And it came to pass about an eight days after these sayings, he took Peter and John and James, and went up into a mountain to pray.
And as he prayed, the fashion of his countenance was altered, and his raiment was white and glistering.
And, behold, there talked with him two men, which were Moses and Elias:
Who appeared in glory, and spake of his decease which he should accomplish at Jerusalem.
But Peter and they that were with him were heavy with sleep: and when they were awake, they saw his glory,
and the two men that stood with him. Luke 9:28-32
"If I have found grace in thy sight, show me thy glory" (Exo 33:13).
What exactly happened here? Matthew says that Jesus’ face shone like the sun (Mat 17:2), and both Matthew and Mark use the word transfigured to describe what happened to Jesus. For this brief time, Jesus took on an appearance more appropriate for the King of Glory than for a humble man.
How did it happen? This was not a new miracle, but the temporary pause of an ongoing miracle. The real miracle was that Jesus, most of the time, could keep from displaying His glory.
Why did Jesus do this, and why at this time? Because Jesus had just told His disciples that He was going the way of the cross, and that they should follow Him spiritually. It would have been easy for them to lose confidence in Jesus after such a “negative” statement. But now, as Jesus displays His glory as King over all God’s Kingdom, the disciples know that Jesus knows what He is doing; if He is to suffer, be rejected and killed, He is still in control
Jesus is showing in a dramatic way that cross bearers will be glory receivers. The end isn’t the cross, the end is the glory of God.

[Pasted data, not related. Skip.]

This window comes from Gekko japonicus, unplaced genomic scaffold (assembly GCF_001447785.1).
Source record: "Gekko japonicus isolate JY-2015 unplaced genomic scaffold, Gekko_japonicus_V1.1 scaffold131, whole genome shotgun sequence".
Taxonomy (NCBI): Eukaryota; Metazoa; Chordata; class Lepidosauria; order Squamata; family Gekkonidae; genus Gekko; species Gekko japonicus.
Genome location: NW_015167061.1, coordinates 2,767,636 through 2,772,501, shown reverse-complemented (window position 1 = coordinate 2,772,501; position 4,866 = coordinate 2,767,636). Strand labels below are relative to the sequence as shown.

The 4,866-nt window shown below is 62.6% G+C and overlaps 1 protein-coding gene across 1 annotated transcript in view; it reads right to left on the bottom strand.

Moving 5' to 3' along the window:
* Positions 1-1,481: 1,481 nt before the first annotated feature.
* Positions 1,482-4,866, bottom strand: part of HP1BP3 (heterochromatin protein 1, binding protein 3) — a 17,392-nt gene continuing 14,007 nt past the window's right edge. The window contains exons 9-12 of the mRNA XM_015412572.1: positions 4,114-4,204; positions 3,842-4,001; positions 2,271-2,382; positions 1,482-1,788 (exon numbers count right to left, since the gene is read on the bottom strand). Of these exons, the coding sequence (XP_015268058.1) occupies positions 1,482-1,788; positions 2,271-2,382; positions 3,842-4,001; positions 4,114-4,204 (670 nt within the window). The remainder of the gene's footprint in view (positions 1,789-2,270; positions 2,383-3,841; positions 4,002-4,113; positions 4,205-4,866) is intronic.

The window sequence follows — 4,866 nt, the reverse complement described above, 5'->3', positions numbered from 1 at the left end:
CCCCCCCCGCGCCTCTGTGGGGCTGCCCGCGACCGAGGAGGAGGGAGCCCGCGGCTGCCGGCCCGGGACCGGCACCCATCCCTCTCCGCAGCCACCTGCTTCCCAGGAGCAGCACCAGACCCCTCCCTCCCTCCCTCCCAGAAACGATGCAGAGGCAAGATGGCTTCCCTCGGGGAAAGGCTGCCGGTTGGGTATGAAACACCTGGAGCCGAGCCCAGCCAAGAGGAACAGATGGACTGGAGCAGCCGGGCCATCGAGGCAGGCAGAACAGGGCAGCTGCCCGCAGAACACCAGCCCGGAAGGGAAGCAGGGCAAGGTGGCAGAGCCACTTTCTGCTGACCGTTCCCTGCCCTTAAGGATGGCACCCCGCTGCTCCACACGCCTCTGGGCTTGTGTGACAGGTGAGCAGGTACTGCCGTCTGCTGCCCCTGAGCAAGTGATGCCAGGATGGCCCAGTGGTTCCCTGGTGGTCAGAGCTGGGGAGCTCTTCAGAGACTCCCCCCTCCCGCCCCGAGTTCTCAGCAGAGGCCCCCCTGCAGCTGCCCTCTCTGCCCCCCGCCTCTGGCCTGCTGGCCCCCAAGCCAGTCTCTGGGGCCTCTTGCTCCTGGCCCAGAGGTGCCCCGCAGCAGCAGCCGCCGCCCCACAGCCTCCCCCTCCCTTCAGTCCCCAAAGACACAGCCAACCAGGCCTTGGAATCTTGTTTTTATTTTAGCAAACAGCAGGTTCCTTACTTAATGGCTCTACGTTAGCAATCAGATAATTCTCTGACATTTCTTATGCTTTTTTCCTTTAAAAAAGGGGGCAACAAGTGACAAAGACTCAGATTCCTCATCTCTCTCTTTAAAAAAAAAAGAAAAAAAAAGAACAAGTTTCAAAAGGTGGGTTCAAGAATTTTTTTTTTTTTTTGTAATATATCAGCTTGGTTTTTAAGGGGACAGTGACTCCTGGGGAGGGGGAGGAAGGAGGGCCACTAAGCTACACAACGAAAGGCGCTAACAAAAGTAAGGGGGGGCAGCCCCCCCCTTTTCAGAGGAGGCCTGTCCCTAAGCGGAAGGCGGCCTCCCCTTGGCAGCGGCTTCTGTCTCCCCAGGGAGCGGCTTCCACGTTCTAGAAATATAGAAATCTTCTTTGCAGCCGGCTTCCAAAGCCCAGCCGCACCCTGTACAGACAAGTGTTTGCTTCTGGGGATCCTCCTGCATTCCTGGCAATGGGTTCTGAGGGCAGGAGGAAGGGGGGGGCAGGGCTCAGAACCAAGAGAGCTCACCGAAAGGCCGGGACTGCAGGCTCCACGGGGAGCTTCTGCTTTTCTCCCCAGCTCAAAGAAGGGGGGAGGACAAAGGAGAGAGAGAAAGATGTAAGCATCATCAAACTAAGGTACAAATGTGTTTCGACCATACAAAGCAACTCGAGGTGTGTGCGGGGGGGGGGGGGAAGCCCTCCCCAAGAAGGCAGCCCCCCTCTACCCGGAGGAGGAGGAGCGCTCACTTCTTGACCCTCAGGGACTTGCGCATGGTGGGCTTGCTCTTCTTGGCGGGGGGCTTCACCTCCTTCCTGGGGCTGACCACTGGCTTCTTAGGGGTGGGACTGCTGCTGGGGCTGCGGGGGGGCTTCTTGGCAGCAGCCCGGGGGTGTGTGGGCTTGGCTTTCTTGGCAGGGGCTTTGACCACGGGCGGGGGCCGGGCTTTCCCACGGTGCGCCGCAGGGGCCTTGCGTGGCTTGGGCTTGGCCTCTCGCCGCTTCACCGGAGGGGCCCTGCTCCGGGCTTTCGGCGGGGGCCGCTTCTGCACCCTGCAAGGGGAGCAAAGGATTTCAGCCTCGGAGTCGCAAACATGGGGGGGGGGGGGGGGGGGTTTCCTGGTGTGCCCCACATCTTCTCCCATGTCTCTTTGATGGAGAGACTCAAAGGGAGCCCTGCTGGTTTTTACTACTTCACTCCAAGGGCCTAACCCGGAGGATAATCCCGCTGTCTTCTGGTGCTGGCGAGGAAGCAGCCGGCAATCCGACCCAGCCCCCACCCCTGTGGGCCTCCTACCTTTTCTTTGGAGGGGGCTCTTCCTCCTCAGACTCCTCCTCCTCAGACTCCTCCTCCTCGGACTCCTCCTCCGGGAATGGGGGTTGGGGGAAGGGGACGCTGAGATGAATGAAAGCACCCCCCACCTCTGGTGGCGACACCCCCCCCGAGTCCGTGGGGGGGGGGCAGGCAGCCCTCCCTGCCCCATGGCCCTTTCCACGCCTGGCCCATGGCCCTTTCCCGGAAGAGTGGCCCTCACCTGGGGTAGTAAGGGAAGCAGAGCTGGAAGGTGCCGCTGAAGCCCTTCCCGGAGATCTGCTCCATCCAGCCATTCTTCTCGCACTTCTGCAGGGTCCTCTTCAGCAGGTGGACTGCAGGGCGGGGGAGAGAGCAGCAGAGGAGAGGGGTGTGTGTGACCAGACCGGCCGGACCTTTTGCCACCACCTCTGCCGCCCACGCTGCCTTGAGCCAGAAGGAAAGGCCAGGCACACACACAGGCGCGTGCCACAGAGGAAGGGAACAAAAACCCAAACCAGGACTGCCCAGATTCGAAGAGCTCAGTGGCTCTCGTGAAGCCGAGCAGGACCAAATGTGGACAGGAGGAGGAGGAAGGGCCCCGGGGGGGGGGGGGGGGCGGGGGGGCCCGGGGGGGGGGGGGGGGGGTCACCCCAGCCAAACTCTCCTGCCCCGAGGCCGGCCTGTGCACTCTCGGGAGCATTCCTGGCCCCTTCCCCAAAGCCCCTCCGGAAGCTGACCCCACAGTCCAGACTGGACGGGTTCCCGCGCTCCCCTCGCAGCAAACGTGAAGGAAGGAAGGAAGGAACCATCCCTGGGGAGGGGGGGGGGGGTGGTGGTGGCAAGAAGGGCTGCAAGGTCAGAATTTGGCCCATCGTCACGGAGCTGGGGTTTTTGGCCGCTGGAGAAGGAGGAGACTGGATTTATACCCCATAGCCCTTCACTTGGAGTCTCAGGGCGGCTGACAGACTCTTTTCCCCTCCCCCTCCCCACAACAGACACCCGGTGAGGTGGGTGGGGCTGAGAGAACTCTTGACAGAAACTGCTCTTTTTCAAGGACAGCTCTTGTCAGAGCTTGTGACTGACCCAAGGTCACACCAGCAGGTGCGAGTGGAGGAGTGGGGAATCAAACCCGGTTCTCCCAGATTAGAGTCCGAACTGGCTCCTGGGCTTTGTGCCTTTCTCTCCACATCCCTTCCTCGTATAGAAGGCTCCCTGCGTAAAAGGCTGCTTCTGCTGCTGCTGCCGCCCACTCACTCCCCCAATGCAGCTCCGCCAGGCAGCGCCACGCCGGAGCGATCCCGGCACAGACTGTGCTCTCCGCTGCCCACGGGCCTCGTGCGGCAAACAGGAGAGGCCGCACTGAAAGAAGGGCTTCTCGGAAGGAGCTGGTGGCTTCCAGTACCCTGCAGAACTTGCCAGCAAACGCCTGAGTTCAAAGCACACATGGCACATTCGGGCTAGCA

In moments of meditation and prayer, saints may catch a glimpse of opening gates. Who has not in the secret place of holy communion felt the rush of some white surging wave of emotion-- a foretaste of the joy of God's presence?
The Master had times and places for quiet converse with His disciples, once on the peak of Hermon, but more often on the sacred slopes of Olivet. Every Christian should have his Olivet. Most people, especially in the cities and towns, live at high stress. From early morning until bedtime they're exposed to the whirl. Amid all this turmoil how little chance for quiet thought, for God’s Word, for prayer and heart fellowship.
Daniel needed to have an Olivet in his chamber amid Babylon’s roar and idolatries. Peter found his on a housetop in Joppa; and Martin Luther found his in the "upper room" at Wittenberg, which is still held sacred.
Dr. Joseph Parker once said: "If we do not get back to visions, peeps into heaven, consciousness of the higher glory and the larger life, we will then lose our religion; our altar will become a bare stone, unblessed by visitant from Heaven." Here is the world’s need today-- men who have seen the Lord. -- The Lost Art of Meditation
Come close to Him. He may take you today up into the mountain top, for where He took Peter with his blundering, and James and John, those sons of thunder who again and again so utterly misunderstood their Master and His mission, there is no reason why He should not take us.
From some aspects this was the highest point in our Savior’s earthly career. He was the second Adam and had not sinned. There was no reason, therefore, that He should die. He might in a moment have been changed; that which was mortal might have been swallowed up of life. The door through which Moses and Elijah had come stood open, and by it our Lord might have returned. But He could never, under those circumstances, have been the Savior of mankind. He knew this, so He turned His back on the joy set before Him and set His face toward Calvary.